Welcome to History at Trent
Lady Eaton College South -101
705.748.1011 ext. 7706
History Graduate Director
HIST 3711 History of Incarceration Graduate position
Our Mission Statement
To advance the study and understanding of the past in all its diversity through small-group learning, effective teacher-student interaction, excellence in research and creative links to other academic programs and public institutions.
Why study History?
History is a way to discover yourself and the world, a way to learn to see beyond stereotypes and simple answers, to discern the difference between assumption and fact. It helps us put our experience in a larger context, to understand the values, attitudes, and motives of other people, and to recognize the multiple and complex links between people and events, both in the present and the past. One of the many benefits of studying history, in this respect, is that it helps us to develop a sense of shared humanity.
History courses can be both worthwhile and enjoyable for students interested in a wide range of academic disciplines. War and revolution, women’s history, Aboriginal history, ethnicity, work, culture (both popular and elite), business, and applied history are only some of the themes that historians at Trent discuss in their classes. Our courses range across Canada, North America, Latin America, Europe, Africa, the Middle East and Asia.
The History Department at Trent University remains committed to small group learning and close faculty-student interaction.
Our courses emphasize the development of diverse research and communications skills. They teach students to locate, analyze and interpret different kinds of sources, and they promote the ability to organize and communicate results through writing, discussion, and presentations. Employers, community leaders, and graduates have identified history courses as dynamic grounding for careers in management, journalism, law, government, community work, and many other areas.
Professor Dimitry Anastakis awarded the Hagley Prize for book examining automotive industry’s public policy and business enterprise
Click here for more information on the degree programs offered through the History Department.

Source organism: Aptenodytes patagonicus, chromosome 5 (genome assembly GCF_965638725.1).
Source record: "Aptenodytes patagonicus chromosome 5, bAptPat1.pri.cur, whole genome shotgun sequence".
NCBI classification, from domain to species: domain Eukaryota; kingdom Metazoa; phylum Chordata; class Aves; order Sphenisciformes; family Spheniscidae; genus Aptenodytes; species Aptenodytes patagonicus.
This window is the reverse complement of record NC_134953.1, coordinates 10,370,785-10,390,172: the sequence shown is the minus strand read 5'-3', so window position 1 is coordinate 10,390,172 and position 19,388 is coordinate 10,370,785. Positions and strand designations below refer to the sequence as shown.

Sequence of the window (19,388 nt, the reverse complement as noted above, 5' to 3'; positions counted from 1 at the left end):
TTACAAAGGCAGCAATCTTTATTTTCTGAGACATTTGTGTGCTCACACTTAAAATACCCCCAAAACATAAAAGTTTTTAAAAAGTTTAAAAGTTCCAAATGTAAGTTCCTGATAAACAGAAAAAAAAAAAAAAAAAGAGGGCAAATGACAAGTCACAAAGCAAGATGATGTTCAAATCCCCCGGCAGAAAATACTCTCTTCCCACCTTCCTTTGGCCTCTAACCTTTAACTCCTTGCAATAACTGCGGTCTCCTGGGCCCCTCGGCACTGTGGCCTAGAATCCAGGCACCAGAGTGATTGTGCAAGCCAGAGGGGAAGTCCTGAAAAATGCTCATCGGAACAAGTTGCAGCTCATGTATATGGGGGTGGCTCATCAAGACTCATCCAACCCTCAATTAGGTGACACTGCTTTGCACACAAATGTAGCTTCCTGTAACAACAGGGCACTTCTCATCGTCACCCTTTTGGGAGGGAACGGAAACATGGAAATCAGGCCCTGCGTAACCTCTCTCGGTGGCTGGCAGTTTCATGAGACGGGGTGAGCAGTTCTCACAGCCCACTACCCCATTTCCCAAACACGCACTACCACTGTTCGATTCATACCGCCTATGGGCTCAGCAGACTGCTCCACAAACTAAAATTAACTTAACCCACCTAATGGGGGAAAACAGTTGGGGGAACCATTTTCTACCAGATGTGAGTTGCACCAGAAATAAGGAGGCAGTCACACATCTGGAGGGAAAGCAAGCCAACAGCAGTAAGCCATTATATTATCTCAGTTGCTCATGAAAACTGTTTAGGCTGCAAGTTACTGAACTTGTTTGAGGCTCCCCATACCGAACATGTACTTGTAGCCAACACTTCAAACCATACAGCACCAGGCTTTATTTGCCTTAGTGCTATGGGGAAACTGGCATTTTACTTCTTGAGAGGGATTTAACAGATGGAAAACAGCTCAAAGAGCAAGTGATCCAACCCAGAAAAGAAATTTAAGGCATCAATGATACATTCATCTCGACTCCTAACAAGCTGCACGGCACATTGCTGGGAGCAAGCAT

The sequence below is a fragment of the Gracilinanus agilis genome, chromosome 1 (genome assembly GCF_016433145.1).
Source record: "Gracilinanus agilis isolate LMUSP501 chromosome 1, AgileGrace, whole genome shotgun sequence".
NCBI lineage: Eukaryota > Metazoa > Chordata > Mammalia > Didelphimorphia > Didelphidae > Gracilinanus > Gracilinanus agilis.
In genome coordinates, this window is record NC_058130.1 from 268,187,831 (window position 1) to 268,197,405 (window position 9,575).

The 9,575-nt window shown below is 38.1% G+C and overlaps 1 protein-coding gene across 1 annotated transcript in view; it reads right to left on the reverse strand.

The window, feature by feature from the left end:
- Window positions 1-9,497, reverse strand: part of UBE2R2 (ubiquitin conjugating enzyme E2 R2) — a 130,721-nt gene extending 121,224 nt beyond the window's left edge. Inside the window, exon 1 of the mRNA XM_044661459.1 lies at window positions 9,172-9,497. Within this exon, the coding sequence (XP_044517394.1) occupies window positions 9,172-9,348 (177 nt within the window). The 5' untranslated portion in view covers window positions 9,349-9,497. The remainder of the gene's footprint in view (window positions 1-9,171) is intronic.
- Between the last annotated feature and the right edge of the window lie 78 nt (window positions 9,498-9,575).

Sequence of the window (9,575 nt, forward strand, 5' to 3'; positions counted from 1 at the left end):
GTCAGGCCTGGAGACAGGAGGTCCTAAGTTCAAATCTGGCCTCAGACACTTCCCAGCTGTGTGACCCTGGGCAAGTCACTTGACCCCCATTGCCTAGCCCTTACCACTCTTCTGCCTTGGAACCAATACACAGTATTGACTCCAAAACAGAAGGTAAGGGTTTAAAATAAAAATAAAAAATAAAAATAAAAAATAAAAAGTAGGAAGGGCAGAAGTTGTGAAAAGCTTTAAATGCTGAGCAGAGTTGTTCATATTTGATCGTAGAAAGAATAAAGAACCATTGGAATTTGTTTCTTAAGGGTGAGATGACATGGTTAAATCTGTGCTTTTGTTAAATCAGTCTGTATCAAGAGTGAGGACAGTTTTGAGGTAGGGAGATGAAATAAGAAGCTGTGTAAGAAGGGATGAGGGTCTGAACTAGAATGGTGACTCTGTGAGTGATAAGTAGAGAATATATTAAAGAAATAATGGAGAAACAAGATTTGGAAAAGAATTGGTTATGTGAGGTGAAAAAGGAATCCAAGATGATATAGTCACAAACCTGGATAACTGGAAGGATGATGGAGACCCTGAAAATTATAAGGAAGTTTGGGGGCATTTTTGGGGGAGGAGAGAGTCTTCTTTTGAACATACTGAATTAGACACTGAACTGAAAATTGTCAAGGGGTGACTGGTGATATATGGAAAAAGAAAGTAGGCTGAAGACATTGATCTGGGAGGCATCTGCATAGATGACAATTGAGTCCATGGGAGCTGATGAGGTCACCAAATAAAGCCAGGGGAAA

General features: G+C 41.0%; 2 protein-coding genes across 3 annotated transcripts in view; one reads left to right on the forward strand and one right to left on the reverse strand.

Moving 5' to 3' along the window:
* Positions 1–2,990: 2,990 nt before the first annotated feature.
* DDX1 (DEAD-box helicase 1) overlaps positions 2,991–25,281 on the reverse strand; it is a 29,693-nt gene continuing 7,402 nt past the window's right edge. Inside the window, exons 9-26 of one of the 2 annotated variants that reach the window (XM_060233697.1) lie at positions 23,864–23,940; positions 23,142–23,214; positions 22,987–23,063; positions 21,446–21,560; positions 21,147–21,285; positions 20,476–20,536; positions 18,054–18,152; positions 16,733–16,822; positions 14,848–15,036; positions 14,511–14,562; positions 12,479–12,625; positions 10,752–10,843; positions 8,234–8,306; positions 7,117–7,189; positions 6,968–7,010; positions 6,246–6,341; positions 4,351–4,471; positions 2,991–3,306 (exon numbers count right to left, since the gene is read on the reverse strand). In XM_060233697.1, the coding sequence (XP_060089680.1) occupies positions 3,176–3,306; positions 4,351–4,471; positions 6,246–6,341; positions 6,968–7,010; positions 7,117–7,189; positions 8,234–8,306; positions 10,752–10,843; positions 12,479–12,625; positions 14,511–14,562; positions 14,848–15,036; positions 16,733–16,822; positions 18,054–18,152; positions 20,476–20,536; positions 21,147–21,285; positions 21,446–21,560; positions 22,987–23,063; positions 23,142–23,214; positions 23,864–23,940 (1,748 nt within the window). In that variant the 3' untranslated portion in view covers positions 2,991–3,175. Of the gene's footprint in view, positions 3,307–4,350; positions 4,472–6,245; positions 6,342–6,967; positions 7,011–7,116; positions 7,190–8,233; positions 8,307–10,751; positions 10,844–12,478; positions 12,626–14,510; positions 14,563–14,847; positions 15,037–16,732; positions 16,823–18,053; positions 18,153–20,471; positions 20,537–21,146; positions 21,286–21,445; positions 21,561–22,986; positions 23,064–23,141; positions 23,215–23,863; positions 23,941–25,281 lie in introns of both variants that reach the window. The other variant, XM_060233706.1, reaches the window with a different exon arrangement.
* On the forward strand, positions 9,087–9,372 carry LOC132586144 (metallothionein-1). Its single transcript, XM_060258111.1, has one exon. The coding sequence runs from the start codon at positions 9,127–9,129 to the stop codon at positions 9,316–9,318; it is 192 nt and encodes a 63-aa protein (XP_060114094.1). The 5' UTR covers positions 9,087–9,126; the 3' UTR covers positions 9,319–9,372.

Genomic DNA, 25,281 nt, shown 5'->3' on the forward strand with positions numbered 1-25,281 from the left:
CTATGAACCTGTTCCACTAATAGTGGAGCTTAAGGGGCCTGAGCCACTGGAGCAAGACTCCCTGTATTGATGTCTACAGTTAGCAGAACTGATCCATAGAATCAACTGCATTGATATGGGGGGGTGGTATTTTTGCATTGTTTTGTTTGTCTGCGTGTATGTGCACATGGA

Click here for more information about courses being offered this year.
All students interested in taking History as a major or joint-major are required to take one of our introductory (1000 level) courses.
All majors, joint-majors and minors must take at least one half course (.5 credit) in each of three general areas listed in the categories (columns) below.
Category A focuses on the pre-modern period, Category B on the Americas and Category C on Europe and the World. Some courses appear in two columns and satisfy two requirements.
Important! Please note that the History Department converted to the new 4-digit course numbering system for the 2009-10 academic year. The old course numbers are shown below in parentheses. We have made every effort to list all exclusions, however, if in doubt please contact the History Department directly.
Outside North America
* no longer offered
It is possible to complete a History degree at Trent University at the general and honours level on a part-time basis. In order to accommodate students with work schedules, the Department regularly offers some 4000-level courses in the early evening and, occasionally, there are 4000-level courses in the summer. Students are also encouraged to consult the Oshawa offerings to get a full list of available courses. The Department cannot guarantee that courses will be available at times convenient to those working full-time.
For details of the requirements for the honours degree, please see appropriate sections of the 2015-2016 Calendar. Admission to courses at the 4000-level requires the completion of all requirements for a general major B.A. in History.
History Graduate Student
wins prestigious teaching award
Congratulations to Ashley Neale
2013-14 recipient of the
"Excellence in Teaching Assistance Award"
Ashley completed her undergraduate degree at Trent, a B.A. in History, with a minor in English
literature, in 2012. She then went on to complete a B.Ed at Queens University in
the intermediate/senior divisions in 2013 and became certified with the Ontario
College of Teachers.
Ashley is interested in twentieth century history, with a
parituclar emphasis on the American presidency and the Cold War. Her thesis work
is centered around the domestic creation of foreign policy under President
Richard Nixon, with an emphasis on how Nixon as an individual shaped his
administration and foreign policy establishment.
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